That was certainly a prog rock band.
Now, I’m not ready to give up on prog just yet. There’s got to be something out there I can really get into. Maybe I should finally give these King Crimson guys that everyone keeps talking about a spin. But Magma is definitely not for me.
There’s no arguing that Magma are talented. The tone their bassist gets out of his instrument is incredible. Their drummer’s vocal solo in what you informed me was your favourite Magma song of all time would put any classically trained tenor in the world to shame, and his drum face is amazing. There were definite moments in the set that I enjoyed. But there’s only so far that raw talent can take you in terms of making music that’s actually enjoyable for (most) people to listen to. Sure, it’s very technically impressive that you can play in weird keys and modes and flawlessly stick to bizarre time signatures and invent an entire language in which to sing. But that means you end up with music with no riffs to ride on, no grooves to lock into, and no vocal hooks to lodge in people’s brains.
In other words, you end up with probably the least accessible music I have ever heard.
I expressed this sentiment to you after the show, and you didn’t disagree. And indeed, the lack of accessibility doesn’t seem to have prevented Magma from growing a solid fanbase over the years — a substantial portion of the crowd were nodding/singing/otherwise moving in a way that suggested rather intimate familiarity with the material. So what’s the missing link here? What am I not getting?
You’ve said that you don’t like not liking things because it makes you feel ignorant, and that’s kind of how I’m feeling about this. I found myself asking myself the same thing you asked of Beardyman: ‘What is this music even for?’ Since everything is so abstract and non-traditional, they could be just standing there making shit up for an hour and a half and I would have no idea. In calling these guys out, though, I feel kind of like the guy who complains that his three-year-old could paint a Jackson Pollock.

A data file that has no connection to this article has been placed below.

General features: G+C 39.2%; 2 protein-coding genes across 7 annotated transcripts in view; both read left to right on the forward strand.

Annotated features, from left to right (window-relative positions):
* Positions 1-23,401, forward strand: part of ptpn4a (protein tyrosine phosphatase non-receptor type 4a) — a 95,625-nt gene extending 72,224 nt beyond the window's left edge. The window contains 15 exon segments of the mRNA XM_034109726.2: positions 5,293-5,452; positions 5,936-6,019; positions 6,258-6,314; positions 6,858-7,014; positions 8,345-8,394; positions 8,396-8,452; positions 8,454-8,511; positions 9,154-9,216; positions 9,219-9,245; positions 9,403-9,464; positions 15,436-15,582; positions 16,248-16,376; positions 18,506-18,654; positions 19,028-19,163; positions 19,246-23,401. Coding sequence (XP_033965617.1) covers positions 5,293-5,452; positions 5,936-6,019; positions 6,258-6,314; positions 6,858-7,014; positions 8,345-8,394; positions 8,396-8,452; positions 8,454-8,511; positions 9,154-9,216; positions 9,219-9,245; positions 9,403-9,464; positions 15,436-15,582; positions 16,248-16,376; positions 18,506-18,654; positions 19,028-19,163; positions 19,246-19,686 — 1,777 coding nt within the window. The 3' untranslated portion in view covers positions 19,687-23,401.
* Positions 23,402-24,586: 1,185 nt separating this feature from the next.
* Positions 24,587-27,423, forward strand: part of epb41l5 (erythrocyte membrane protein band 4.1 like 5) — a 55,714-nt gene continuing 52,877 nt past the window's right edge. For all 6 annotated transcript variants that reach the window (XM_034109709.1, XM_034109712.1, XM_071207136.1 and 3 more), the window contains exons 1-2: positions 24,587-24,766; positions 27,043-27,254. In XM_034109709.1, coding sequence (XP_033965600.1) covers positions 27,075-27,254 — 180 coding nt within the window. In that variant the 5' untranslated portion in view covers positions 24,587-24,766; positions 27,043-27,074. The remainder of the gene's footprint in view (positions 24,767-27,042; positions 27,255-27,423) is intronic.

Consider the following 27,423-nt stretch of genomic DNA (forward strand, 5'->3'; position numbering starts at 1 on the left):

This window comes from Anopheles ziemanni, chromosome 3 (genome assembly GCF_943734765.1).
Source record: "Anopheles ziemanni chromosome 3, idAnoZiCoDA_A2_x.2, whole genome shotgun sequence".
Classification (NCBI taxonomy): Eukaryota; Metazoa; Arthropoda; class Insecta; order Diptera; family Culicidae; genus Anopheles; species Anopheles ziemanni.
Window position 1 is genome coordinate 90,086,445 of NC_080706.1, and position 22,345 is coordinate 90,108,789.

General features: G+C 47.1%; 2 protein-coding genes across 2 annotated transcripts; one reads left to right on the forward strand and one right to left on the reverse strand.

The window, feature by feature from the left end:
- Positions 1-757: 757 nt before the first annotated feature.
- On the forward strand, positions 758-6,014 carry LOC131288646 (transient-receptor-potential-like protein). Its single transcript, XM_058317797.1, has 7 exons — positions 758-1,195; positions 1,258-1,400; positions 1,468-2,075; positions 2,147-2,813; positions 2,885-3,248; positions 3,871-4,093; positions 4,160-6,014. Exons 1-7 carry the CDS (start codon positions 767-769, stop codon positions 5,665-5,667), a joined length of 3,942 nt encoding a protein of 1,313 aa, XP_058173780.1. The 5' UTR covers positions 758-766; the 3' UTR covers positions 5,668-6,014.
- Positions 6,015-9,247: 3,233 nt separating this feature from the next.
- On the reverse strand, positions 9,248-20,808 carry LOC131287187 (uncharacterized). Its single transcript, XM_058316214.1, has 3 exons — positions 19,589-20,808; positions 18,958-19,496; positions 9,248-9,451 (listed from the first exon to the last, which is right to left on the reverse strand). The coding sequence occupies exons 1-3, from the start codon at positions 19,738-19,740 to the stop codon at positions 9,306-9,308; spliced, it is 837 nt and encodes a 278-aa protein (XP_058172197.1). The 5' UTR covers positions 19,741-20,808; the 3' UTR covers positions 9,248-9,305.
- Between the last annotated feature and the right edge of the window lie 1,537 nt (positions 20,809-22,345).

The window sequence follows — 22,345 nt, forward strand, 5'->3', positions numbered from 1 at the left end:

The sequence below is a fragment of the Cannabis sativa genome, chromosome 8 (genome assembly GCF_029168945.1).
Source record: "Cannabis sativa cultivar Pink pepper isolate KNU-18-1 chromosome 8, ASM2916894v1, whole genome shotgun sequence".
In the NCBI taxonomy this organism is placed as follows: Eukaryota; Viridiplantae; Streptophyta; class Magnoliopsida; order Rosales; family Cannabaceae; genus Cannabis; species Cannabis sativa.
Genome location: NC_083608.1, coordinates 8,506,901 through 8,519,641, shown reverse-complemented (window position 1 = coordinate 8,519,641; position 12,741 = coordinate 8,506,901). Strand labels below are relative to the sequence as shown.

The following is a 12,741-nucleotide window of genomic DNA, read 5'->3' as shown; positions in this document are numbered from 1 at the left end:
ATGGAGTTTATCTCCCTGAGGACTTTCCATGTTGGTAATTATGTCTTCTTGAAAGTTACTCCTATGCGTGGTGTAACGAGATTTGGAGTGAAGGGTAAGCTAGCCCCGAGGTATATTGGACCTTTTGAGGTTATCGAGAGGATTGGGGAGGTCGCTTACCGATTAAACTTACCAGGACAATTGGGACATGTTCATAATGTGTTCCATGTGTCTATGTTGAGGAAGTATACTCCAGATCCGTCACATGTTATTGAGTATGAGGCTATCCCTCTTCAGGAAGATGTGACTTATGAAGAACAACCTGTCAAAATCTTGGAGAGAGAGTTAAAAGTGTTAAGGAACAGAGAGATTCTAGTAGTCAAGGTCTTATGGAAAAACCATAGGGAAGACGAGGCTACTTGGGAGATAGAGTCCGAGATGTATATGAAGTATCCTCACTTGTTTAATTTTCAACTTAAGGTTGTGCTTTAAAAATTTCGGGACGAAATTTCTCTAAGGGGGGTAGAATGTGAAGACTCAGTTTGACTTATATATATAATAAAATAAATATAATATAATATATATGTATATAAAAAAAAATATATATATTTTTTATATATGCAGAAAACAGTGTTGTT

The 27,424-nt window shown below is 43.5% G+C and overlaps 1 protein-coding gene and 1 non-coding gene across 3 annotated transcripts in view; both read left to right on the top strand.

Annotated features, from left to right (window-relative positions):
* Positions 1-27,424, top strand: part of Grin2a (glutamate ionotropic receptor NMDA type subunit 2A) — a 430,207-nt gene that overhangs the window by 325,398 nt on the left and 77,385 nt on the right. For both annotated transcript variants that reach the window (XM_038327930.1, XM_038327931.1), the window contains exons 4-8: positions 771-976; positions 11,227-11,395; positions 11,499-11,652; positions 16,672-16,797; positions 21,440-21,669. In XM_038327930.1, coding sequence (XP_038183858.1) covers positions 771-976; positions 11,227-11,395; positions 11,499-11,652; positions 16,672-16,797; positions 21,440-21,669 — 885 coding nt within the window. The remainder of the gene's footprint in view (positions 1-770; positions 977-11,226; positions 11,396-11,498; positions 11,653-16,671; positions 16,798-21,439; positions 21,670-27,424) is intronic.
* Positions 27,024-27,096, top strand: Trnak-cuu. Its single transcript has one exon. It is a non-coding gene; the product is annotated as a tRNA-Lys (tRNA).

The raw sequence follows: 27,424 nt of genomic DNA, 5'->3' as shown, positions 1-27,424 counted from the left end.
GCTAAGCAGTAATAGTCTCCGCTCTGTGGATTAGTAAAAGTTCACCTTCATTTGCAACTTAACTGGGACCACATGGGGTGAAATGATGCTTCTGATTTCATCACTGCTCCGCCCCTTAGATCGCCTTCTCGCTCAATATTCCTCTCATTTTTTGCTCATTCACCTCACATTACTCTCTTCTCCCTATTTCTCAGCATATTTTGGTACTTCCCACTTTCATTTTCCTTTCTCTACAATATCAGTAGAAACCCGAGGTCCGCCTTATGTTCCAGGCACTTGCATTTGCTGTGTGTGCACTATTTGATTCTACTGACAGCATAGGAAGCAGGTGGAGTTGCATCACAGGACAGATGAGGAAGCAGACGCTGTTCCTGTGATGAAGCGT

I don’t know. Maybe it’s telling that I was at the same venue less than a week prior to see the Ting Tings, who are about as diametrically opposed to Magma as you can get while still actually playing drums and stringed instruments. Maybe going to a show with the intention of intellectualizing it afterward is a flawed approach, especially when an MC comes out before the show and explicitly instructs the audience to not try to intellectualize the show. But the more I think about it the more I realize: apart from virtuosic performances, that show had almost none of the elements I appreciate in live music, or even music in general.
But that’s not what a band like Magma is going for, is it.